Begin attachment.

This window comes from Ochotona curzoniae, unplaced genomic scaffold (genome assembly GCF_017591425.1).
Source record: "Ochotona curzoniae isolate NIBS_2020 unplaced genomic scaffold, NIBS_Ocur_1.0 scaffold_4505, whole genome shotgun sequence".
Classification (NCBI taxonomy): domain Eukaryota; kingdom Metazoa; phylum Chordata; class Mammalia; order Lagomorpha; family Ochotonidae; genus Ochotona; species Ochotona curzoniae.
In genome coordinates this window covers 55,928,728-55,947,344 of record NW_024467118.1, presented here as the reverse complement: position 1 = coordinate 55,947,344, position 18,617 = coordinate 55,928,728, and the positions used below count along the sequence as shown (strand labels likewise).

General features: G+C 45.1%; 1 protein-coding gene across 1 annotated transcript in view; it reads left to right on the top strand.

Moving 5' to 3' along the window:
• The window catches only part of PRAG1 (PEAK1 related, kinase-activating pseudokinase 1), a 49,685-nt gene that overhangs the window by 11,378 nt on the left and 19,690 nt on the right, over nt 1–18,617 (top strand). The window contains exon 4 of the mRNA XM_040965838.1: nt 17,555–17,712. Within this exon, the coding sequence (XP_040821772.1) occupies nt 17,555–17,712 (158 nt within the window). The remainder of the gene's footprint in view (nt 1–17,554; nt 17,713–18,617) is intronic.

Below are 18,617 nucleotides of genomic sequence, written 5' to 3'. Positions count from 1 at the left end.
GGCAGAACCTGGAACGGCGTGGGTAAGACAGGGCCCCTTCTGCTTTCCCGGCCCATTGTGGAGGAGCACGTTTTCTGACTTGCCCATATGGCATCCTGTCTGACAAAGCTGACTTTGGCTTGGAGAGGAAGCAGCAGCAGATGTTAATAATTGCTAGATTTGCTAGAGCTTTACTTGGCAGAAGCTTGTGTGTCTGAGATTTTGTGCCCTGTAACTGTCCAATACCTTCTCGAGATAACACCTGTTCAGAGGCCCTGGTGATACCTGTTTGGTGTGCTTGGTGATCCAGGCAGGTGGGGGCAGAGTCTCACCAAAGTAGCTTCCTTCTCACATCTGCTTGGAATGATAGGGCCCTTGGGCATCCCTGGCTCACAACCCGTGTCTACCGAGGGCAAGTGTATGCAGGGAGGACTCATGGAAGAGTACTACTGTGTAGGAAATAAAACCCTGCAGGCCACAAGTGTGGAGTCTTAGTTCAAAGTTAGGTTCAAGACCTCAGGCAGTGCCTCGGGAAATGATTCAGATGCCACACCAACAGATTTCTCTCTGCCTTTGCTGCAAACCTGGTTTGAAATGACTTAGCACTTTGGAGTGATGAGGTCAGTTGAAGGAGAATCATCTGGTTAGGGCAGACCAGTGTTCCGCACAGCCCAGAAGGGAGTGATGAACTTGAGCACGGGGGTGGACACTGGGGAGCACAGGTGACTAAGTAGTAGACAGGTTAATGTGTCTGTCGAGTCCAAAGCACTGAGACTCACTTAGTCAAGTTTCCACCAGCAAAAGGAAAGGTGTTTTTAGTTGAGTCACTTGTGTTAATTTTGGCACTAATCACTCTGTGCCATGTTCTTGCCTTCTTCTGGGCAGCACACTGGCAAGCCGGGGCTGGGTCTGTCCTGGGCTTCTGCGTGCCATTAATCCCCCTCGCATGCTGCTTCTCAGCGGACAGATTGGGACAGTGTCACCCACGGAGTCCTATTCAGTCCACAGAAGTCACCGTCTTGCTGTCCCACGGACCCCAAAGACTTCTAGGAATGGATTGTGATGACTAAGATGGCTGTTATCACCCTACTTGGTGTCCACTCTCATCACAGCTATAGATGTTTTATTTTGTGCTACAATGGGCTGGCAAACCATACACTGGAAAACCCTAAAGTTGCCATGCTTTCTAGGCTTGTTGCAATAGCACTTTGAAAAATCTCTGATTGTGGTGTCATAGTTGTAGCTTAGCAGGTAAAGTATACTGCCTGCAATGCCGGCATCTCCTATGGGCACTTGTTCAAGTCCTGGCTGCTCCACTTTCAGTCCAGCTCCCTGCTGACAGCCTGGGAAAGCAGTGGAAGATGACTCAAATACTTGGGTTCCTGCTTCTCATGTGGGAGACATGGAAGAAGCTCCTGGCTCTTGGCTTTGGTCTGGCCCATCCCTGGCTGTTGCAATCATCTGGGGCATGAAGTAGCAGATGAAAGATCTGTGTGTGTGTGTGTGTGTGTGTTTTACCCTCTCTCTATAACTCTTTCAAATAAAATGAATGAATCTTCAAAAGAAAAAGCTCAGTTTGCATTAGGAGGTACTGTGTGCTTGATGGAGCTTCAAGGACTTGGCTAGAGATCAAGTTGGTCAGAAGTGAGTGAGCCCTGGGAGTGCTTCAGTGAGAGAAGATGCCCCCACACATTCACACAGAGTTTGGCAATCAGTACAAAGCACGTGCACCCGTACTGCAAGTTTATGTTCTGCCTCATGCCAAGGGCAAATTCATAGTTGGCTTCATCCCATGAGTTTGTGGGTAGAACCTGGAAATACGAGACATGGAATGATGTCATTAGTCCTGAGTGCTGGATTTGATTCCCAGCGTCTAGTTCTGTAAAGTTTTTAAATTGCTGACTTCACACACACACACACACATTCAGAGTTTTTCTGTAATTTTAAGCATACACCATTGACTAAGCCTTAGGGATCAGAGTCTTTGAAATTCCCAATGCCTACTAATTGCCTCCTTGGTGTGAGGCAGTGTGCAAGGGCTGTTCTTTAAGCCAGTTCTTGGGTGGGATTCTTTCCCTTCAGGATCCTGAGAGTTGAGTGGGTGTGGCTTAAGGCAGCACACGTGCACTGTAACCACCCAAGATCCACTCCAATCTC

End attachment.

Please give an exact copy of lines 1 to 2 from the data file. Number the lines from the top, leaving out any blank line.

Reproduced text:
This window comes from Ochotona curzoniae, unplaced genomic scaffold (genome assembly GCF_017591425.1).
Source record: "Ochotona curzoniae isolate NIBS_2020 unplaced genomic scaffold, NIBS_Ocur_1.0 scaffold_4505, whole genome shotgun sequence".